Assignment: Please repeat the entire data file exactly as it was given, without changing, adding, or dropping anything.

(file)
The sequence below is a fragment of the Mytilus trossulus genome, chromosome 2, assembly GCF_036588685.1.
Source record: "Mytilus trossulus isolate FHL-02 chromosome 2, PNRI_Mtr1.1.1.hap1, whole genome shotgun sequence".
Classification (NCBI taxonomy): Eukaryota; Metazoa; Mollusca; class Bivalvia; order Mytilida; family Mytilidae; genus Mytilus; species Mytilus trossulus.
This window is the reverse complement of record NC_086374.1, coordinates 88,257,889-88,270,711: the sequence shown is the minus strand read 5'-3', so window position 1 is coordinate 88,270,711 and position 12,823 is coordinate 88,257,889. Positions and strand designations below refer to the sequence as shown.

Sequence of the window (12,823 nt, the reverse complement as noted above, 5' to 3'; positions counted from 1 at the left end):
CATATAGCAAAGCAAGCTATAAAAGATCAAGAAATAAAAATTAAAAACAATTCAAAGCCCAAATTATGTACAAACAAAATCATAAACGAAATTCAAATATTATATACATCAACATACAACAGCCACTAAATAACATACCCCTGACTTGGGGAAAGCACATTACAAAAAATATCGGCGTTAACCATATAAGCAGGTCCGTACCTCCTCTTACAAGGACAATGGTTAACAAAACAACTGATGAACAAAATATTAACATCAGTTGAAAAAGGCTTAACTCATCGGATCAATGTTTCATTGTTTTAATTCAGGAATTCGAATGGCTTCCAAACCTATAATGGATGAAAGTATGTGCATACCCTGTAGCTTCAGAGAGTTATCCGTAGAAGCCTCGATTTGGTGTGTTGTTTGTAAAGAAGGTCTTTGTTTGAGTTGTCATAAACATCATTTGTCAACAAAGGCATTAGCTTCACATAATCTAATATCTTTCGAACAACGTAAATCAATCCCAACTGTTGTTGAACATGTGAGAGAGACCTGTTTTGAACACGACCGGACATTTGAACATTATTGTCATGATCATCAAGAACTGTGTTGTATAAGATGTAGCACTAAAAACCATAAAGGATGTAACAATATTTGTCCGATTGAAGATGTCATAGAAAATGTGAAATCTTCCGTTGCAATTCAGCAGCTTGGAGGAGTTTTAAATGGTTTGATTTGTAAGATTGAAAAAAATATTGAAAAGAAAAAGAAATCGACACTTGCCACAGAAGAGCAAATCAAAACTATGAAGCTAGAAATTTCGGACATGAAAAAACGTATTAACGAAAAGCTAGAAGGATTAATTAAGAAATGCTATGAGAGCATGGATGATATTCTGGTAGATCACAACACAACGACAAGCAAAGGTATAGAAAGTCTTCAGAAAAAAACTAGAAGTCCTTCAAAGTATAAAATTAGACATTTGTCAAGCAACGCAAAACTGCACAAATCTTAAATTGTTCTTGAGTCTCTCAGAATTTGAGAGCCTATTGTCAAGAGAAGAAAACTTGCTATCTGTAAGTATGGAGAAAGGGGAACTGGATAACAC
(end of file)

The sequence below is a fragment of the Mytilus trossulus genome, chromosome 2, assembly GCF_036588685.1.
Source record: "Mytilus trossulus isolate FHL-02 chromosome 2, PNRI_Mtr1.1.1.hap1, whole genome shotgun sequence".
Classification (NCBI taxonomy): Eukaryota; Metazoa; Mollusca; class Bivalvia; order Mytilida; family Mytilidae; genus Mytilus; species Mytilus trossulus.
This window is the reverse complement of record NC_086374.1, coordinates 88,257,889-88,270,711: the sequence shown is the minus strand read 5'-3', so window position 1 is coordinate 88,270,711 and position 12,823 is coordinate 88,257,889. Positions and strand designations below refer to the sequence as shown.

Sequence of the window (12,823 nt, the reverse complement as noted above, 5' to 3'; positions counted from 1 at the left end):
CATATAGCAAAGCAAGCTATAAAAGATCAAGAAATAAAAATTAAAAACAATTCAAAGCCCAAATTATGTACAAACAAAATCATAAACGAAATTCAAATATTATATACATCAACATACAACAGCCACTAAATAACATACCCCTGACTTGGGGAAAGCACATTACAAAAAATATCGGCGTTAACCATATAAGCAGGTCCGTACCTCCTCTTACAAGGACAATGGTTAACAAAACAACTGATGAACAAAATATTAACATCAGTTGAAAAAGGCTTAACTCATCGGATCAATGTTTCATTGTTTTAATTCAGGAATTCGAATGGCTTCCAAACCTATAATGGATGAAAGTATGTGCATACCCTGTAGCTTCAGAGAGTTATCCGTAGAAGCCTCGATTTGGTGTGTTGTTTGTAAAGAAGGTCTTTGTTTGAGTTGTCATAAACATCATTTGTCAACAAAGGCATTAGCTTCACATAATCTAATATCTTTCGAACAACGTAAATCAATCCCAACTGTTGTTGAACATGTGAGAGAGACCTGTTTTGAACACGACCGGACATTTGAACATTATTGTCATGATCATCAAGAACTGTGTTGTATAAGATGTAGCACTAAAAACCATAAAGGATGTAACAATATTTGTCCGATTGAAGATGTCATAGAAAATGTGAAATCTTCCGTTGCAATTCAGCAGCTTGGAGGAGTTTTAAATGGTTTGATTTGTAAGATTGAAAAAAATATTGAAAAGAAAAAGAAATCGACACTTGCCACAGAAGAGCAAATCAAAACTATGAAGCTAGAAATTTCGGACATGAAAAAACGTATTAACGAAAAGCTAGAAGGATTAATTAAGAAATGCTATGAGAGCATGGATGATATTCTGGTAGATCACAACACAACGACAAGCAAAGGTATAGAAAGTCTTCAGAAAAAAACTAGAAGTCCTTCAAAGTATAAAATTAGACATTTGTCAAGCAACGCAAAACTGCACAAATCTTAAATTGTTCTTGAGTCTCTCAGAATTTGAGAGCCTATTGTCAAGAGAAGAAAACTTGCTATCTGTAAGTATGGAGAAAGGGGAACTGGATAACAC